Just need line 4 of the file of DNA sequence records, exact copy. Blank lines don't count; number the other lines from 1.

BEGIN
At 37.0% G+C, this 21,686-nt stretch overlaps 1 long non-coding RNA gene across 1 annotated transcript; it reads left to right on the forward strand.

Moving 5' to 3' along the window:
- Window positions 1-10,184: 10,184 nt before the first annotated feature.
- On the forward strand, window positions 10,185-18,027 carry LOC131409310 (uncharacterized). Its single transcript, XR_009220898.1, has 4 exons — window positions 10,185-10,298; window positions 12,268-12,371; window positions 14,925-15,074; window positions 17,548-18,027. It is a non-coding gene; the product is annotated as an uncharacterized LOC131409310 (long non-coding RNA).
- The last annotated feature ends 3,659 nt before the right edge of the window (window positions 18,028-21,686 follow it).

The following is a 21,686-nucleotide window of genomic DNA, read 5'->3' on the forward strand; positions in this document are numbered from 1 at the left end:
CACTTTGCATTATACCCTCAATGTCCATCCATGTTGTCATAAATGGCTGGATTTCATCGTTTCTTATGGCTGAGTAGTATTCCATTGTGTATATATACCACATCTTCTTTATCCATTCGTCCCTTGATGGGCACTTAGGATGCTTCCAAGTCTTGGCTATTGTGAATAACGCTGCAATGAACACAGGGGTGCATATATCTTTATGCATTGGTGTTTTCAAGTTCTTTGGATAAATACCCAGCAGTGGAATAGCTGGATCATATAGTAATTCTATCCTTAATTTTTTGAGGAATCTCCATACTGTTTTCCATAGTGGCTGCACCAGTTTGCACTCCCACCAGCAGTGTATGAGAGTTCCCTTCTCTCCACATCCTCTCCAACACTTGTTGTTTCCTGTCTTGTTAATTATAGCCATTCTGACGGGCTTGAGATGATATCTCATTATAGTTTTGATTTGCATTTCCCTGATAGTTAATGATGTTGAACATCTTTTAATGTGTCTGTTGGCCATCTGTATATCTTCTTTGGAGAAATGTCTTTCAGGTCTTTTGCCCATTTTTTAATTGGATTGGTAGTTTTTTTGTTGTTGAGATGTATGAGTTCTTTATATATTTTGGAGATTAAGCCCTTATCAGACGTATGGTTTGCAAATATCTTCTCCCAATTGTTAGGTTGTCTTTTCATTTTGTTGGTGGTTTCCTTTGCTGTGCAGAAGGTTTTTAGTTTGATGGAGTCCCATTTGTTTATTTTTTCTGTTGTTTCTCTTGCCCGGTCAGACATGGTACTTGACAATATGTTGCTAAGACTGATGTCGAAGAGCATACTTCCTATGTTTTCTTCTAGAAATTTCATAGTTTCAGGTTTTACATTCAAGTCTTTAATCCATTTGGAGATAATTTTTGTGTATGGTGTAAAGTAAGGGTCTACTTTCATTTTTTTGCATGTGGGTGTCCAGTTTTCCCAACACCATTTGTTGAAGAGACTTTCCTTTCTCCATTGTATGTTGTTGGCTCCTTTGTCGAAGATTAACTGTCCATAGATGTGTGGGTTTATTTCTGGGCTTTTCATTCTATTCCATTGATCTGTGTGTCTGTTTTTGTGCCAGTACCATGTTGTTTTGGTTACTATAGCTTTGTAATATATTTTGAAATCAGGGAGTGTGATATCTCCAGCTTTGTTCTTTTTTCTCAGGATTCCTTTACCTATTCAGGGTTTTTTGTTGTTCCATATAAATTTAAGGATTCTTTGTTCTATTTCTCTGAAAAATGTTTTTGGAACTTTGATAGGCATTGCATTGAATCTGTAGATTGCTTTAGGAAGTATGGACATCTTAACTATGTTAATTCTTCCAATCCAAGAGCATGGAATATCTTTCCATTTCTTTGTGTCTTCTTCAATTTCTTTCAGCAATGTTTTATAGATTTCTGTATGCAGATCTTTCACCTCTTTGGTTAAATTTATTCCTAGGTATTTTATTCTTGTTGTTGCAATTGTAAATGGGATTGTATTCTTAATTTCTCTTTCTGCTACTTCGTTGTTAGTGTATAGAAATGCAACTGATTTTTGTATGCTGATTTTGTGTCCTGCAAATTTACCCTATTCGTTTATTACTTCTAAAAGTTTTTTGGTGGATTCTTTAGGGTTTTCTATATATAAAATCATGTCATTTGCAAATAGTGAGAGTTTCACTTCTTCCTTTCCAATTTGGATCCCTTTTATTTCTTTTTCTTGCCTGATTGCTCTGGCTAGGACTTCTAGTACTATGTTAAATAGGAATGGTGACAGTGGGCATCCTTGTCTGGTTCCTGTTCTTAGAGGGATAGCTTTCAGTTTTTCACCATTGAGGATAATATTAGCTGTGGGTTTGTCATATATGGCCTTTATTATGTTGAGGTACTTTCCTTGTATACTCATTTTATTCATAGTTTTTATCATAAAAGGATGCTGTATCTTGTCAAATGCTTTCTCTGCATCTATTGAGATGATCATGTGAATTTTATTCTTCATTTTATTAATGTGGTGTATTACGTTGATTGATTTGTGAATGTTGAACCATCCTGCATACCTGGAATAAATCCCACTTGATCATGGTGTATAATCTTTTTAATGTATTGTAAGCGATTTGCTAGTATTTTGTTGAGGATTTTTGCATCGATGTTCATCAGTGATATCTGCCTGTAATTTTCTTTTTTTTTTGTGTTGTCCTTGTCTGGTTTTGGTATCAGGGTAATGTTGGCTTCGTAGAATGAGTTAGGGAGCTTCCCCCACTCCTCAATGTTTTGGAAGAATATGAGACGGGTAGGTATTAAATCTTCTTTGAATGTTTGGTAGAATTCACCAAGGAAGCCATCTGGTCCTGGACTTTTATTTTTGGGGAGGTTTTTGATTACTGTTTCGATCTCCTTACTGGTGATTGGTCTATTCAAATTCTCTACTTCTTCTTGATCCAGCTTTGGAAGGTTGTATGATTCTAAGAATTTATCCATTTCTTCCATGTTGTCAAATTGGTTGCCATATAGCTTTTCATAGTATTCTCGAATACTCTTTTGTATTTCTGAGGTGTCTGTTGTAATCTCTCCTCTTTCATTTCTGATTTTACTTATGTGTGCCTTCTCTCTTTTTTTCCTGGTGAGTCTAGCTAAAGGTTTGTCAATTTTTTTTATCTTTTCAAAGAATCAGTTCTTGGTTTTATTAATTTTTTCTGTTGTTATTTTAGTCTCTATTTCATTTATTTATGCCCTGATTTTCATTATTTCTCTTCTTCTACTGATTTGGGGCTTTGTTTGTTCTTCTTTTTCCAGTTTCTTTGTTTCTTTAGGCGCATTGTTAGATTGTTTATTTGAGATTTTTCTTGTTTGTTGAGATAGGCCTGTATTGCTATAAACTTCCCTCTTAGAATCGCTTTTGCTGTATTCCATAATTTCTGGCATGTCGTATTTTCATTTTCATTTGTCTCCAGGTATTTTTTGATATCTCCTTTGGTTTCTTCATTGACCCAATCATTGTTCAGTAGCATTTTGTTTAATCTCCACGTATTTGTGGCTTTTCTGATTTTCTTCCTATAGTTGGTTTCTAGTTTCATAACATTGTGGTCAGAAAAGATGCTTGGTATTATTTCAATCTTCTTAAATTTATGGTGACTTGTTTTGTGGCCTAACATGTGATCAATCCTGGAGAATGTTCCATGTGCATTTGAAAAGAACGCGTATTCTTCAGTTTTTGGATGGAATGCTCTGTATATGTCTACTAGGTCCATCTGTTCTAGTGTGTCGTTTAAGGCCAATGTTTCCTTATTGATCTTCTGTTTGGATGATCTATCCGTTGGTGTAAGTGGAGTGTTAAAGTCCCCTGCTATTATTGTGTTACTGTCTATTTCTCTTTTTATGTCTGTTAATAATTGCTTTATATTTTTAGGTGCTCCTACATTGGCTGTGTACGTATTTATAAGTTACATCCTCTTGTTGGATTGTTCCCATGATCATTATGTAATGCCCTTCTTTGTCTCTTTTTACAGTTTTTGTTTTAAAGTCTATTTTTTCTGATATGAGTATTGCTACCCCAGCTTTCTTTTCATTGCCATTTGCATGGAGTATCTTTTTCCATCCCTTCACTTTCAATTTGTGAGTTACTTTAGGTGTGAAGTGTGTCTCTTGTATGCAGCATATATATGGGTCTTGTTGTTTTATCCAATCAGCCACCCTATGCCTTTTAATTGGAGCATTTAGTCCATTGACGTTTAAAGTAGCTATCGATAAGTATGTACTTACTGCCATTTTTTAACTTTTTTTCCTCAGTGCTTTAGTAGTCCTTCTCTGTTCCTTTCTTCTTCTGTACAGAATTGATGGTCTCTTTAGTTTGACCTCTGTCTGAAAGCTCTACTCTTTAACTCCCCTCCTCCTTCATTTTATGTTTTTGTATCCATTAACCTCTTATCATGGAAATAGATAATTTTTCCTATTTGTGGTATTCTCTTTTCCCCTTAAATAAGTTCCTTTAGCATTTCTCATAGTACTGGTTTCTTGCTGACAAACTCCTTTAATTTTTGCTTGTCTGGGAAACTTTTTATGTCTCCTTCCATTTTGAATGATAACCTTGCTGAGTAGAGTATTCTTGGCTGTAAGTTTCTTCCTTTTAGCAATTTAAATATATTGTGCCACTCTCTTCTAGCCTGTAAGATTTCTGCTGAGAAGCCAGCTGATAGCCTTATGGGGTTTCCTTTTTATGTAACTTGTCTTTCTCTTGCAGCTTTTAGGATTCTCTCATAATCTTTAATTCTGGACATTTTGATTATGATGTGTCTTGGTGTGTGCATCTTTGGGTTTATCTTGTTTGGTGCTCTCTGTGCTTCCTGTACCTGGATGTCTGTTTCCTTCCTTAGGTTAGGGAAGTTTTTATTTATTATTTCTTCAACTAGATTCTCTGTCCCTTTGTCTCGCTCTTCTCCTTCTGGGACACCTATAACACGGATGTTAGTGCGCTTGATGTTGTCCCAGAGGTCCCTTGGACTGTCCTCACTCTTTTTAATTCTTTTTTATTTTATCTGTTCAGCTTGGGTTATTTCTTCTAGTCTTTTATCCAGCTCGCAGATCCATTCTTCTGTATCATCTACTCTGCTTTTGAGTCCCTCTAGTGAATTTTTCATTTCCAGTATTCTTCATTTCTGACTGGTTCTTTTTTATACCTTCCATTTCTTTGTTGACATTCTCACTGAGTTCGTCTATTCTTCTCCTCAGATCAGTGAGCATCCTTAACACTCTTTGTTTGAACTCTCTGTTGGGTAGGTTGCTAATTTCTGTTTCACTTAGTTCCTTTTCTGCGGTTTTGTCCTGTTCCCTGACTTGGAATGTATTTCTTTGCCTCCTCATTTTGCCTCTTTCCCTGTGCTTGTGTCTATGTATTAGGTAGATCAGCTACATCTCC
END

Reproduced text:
- On the forward strand, window positions 10,185-18,027 carry LOC131409310 (uncharacterized). Its single transcript, XR_009220898.1, has 4 exons — window positions 10,185-10,298; window positions 12,268-12,371; window positions 14,925-15,074; window positions 17,548-18,027. It is a non-coding gene; the product is annotated as an uncharacterized LOC131409310 (long non-coding RNA).